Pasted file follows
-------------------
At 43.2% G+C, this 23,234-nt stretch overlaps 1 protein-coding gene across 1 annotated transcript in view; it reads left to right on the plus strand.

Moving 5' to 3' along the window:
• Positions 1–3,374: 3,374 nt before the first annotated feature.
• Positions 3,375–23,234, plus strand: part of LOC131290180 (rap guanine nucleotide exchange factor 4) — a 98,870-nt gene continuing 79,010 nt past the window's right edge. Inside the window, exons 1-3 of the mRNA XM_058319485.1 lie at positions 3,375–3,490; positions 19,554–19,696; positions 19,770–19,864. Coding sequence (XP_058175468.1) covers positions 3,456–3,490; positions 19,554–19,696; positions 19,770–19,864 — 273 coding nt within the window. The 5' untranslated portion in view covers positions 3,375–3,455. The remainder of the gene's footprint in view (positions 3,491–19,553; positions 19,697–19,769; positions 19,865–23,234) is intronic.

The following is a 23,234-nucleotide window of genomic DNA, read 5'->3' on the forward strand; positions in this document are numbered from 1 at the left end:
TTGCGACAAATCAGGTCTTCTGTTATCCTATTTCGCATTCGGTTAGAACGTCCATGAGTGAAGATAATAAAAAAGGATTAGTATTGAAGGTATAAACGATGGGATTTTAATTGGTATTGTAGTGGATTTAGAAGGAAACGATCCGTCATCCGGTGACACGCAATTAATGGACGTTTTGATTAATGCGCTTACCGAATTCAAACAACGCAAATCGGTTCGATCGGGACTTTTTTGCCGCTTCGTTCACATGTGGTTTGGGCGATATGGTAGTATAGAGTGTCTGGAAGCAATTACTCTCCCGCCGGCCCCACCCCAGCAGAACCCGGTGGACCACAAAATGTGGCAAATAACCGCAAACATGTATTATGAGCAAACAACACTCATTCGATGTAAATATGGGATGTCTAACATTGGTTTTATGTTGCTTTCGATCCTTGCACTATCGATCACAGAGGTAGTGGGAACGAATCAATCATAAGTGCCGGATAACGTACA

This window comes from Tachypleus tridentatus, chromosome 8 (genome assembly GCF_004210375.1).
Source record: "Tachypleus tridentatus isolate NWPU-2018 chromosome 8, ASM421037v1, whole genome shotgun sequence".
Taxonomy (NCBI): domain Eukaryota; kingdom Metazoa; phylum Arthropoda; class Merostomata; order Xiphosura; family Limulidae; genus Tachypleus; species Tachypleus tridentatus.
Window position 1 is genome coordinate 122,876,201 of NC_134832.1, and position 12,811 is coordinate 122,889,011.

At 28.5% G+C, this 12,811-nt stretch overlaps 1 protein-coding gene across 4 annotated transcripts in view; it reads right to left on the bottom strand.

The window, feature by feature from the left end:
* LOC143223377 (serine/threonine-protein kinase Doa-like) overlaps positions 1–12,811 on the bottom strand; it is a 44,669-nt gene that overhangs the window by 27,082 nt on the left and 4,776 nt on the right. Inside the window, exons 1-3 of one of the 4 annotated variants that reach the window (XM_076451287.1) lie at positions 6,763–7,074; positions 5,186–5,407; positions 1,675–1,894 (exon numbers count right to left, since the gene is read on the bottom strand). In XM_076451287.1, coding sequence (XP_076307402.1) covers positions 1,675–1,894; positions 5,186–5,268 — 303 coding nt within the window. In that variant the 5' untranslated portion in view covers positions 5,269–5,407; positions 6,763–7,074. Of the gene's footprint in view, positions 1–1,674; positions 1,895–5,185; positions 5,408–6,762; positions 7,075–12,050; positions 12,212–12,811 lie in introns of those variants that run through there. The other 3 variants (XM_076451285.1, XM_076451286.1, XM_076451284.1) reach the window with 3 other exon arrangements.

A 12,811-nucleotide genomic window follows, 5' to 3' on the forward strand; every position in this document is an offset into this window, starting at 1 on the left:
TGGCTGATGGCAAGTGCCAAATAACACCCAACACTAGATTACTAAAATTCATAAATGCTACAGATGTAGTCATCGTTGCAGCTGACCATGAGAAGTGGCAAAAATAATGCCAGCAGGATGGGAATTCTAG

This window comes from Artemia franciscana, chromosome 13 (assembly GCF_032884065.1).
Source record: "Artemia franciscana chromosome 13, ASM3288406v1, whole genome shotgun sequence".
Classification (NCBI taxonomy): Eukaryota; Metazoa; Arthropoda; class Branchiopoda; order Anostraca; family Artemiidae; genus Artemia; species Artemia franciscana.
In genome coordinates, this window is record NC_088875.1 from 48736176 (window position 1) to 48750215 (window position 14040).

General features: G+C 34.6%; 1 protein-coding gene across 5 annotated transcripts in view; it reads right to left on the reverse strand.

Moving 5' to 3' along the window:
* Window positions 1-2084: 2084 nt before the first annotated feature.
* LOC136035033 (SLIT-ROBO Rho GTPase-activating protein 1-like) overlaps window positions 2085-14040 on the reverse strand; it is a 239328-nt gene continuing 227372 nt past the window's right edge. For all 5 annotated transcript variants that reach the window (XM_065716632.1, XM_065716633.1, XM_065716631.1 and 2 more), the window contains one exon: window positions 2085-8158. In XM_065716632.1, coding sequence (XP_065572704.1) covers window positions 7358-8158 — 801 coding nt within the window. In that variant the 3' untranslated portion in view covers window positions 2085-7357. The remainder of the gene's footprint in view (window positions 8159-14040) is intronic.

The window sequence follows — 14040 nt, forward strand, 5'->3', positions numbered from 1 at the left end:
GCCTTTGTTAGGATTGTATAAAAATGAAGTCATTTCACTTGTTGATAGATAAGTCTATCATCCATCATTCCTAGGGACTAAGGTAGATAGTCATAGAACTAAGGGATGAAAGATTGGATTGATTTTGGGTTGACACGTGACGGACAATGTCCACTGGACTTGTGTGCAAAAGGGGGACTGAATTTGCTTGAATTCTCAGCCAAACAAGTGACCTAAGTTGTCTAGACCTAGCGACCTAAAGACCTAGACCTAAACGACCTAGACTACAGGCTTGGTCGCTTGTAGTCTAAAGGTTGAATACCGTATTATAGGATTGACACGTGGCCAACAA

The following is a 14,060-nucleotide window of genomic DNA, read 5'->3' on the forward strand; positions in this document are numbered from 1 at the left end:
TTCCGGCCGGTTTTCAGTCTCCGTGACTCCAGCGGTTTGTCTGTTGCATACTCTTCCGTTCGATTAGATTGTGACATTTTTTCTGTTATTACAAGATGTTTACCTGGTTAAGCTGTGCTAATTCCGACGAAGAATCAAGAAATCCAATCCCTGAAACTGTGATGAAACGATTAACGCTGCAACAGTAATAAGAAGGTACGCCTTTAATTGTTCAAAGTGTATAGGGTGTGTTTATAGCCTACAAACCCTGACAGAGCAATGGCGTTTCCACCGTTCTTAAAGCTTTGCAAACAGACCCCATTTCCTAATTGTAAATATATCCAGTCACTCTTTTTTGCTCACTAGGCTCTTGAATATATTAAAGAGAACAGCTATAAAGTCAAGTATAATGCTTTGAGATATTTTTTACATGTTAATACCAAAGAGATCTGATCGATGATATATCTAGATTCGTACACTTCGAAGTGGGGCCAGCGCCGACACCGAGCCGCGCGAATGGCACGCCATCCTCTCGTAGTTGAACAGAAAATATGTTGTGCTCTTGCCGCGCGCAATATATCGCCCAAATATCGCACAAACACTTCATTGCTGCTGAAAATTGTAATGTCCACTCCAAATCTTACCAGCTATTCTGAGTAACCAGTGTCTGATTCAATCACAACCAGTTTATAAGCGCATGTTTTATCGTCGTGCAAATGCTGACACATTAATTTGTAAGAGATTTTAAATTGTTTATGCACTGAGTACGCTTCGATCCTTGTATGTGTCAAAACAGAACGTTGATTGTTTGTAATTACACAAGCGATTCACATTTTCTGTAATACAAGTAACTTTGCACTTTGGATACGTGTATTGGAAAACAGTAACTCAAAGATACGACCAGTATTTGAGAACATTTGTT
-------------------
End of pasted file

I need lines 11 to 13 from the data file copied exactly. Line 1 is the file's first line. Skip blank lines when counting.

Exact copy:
At 28.5% G+C, this 12,811-nt stretch overlaps 1 protein-coding gene across 4 annotated transcripts in view; it reads right to left on the bottom strand.

The window, feature by feature from the left end:
* LOC143223377 (serine/threonine-protein kinase Doa-like) overlaps positions 1–12,811 on the bottom strand; it is a 44,669-nt gene that overhangs the window by 27,082 nt on the left and 4,776 nt on the right. Inside the window, exons 1-3 of one of the 4 annotated variants that reach the window (XM_076451287.1) lie at positions 6,763–7,074; positions 5,186–5,407; positions 1,675–1,894 (exon numbers count right to left, since the gene is read on the bottom strand). In XM_076451287.1, coding sequence (XP_076307402.1) covers positions 1,675–1,894; positions 5,186–5,268 — 303 coding nt within the window. In that variant the 5' untranslated portion in view covers positions 5,269–5,407; positions 6,763–7,074. Of the gene's footprint in view, positions 1–1,674; positions 1,895–5,185; positions 5,408–6,762; positions 7,075–12,050; positions 12,212–12,811 lie in introns of those variants that run through there. The other 3 variants (XM_076451285.1, XM_076451286.1, XM_076451284.1) reach the window with 3 other exon arrangements.